Mexico Senate Unanimously Passes Bill To Ban Animal Testing For Cosmetics

Caitlyn Clancey 28 Mar 2020

Mexico is en route to becoming the first country in North America to ban cosmetic animal testing.

As the Humane Society International (HSI) announced in a recent press release, Mexico's Senate and the Senate Health Committee have both unanimously endorsed a bill that would outlaw the practice all across the country.

The bill, which is supported by HSI and the nonprofit animal rights organization ONG Te Protejo, was passed on March 19.

According to HSI, the bill would make it illegal to conduct any animal testing for cosmetics in Mexico, as well as outlaw the manufacture, import, and marketing of cosmetics that have been tested on animals.

“This brings us one step closer to ending unnecessary animal cruelty in the cosmetics industry, and demonstrates Mexico’s leadership within the Americas,” Anton Aguilar, executive director of HSI/Mexico, said in the statement.

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As per the bill, manufacturers or importers will have to indicate on the packaging that no animal testing has occured.

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It also proposes amendments to Mexican laws on general health and animal health in order to implement the ban. If violated, it suggests several sanctions, including fines and prison sentences of two to seven years.

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Next, the bill is heading to the Chamber of Deputies, the lower house of Mexico's Congress of the Union.

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Should it become law, Mexico will become the 40th country in the world to ban animal testing, and the first in North America.

Also upon its passing, manufacturers would have one year to replace their animal testing practices with "alternative methods to assess the safety and efficacy of cosmetic products".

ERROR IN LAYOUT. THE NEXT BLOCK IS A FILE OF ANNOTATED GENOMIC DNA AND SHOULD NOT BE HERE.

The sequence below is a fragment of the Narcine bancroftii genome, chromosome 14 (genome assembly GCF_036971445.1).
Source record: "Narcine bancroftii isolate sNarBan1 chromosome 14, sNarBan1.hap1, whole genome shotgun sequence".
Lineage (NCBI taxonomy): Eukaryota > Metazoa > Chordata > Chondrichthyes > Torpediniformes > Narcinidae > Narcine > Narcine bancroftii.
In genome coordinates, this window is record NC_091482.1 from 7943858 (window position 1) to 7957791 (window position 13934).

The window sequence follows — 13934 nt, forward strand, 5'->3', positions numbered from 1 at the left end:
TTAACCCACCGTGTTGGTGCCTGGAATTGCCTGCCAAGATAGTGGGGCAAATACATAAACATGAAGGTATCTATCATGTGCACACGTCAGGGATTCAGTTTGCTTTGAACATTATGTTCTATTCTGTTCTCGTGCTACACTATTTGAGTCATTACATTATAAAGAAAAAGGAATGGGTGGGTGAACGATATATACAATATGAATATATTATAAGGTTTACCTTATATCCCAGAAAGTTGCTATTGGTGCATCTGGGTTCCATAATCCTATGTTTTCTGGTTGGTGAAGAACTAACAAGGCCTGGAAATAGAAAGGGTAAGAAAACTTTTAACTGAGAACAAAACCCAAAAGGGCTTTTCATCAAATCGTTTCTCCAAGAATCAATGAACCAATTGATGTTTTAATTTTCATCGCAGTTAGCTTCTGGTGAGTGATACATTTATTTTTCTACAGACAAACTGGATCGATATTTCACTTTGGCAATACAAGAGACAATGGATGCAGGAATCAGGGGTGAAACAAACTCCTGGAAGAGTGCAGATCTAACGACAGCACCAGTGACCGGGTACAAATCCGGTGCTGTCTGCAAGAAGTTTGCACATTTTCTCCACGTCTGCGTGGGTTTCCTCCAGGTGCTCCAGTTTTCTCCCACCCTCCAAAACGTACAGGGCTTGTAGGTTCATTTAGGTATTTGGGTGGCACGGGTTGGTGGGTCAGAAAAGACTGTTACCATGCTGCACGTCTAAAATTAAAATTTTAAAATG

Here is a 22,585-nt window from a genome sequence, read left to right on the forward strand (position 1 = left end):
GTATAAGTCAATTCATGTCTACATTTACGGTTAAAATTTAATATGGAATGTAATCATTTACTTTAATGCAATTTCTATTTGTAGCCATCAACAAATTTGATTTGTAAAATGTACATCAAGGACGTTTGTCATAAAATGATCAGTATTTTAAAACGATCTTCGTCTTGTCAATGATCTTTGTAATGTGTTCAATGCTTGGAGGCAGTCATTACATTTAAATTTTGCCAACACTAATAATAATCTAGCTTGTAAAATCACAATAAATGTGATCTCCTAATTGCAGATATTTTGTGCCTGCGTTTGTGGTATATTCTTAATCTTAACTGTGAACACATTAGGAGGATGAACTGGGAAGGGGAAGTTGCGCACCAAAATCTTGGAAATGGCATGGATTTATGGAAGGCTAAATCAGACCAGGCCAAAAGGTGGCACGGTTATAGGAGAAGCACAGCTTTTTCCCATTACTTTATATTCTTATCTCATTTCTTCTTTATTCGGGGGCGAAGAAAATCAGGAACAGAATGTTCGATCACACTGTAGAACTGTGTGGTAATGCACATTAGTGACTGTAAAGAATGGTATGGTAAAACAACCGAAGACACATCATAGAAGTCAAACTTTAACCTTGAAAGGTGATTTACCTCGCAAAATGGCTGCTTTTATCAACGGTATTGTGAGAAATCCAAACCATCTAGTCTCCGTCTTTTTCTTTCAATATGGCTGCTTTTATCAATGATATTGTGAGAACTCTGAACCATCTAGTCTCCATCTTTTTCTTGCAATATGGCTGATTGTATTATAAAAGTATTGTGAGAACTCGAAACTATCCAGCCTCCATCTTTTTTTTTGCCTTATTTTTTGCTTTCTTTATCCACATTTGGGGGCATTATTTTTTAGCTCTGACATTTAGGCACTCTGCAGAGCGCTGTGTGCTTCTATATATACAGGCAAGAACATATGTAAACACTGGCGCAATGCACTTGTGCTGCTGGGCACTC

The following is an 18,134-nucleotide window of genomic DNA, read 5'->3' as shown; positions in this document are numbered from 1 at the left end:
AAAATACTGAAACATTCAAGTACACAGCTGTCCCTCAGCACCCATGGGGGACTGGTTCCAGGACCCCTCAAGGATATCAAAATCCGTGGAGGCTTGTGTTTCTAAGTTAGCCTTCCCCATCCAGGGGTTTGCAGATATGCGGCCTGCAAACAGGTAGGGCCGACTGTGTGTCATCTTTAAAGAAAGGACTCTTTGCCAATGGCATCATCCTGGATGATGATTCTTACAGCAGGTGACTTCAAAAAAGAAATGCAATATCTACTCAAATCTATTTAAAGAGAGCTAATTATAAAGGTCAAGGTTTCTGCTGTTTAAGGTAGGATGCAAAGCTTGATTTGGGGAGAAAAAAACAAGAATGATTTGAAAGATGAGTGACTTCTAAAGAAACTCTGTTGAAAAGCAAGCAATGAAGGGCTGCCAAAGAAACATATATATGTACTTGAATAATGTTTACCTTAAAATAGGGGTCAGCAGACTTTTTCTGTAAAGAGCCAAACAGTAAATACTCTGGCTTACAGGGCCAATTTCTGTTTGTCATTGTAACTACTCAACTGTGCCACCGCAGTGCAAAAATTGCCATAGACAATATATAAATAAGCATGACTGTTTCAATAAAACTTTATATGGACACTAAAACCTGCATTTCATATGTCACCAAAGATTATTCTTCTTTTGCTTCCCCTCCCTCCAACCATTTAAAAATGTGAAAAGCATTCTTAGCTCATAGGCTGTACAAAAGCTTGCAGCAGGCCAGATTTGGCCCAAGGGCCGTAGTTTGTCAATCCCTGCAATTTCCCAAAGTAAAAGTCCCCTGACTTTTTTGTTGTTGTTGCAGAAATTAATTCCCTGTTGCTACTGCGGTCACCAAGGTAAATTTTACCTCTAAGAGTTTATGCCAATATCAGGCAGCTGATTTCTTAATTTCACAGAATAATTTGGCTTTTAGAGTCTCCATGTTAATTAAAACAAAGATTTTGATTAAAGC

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Thousands of animals suffer and die every year as a result of animal testing for cosmetics.

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According to HSI, approximately 100,000-200,000 animals, including rabbits, guinea pigs, rats, and hamsters, are used to test cosmetics such as lipsticks as shampoo.

Dogs and monkeys, though not used specifically for cosmetic testing purposes, are often forced to test other types of harmful, even deadly chemicals.

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Although not widely used, there are certainly alternatives to animal testing.

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Replacing animals doesn't mean putting humans at risk, but rather finding a way to test these products without having to force any living creature to suffer in the name of beauty.

These alternatives include using in-vitro techniques (i.e.: testing on human or animal skin cells that have been grown in a lab), or by simply using ingredients that have historically been tested and proven to be perfectly safe and non-toxic to use.

h/t: Human Society International

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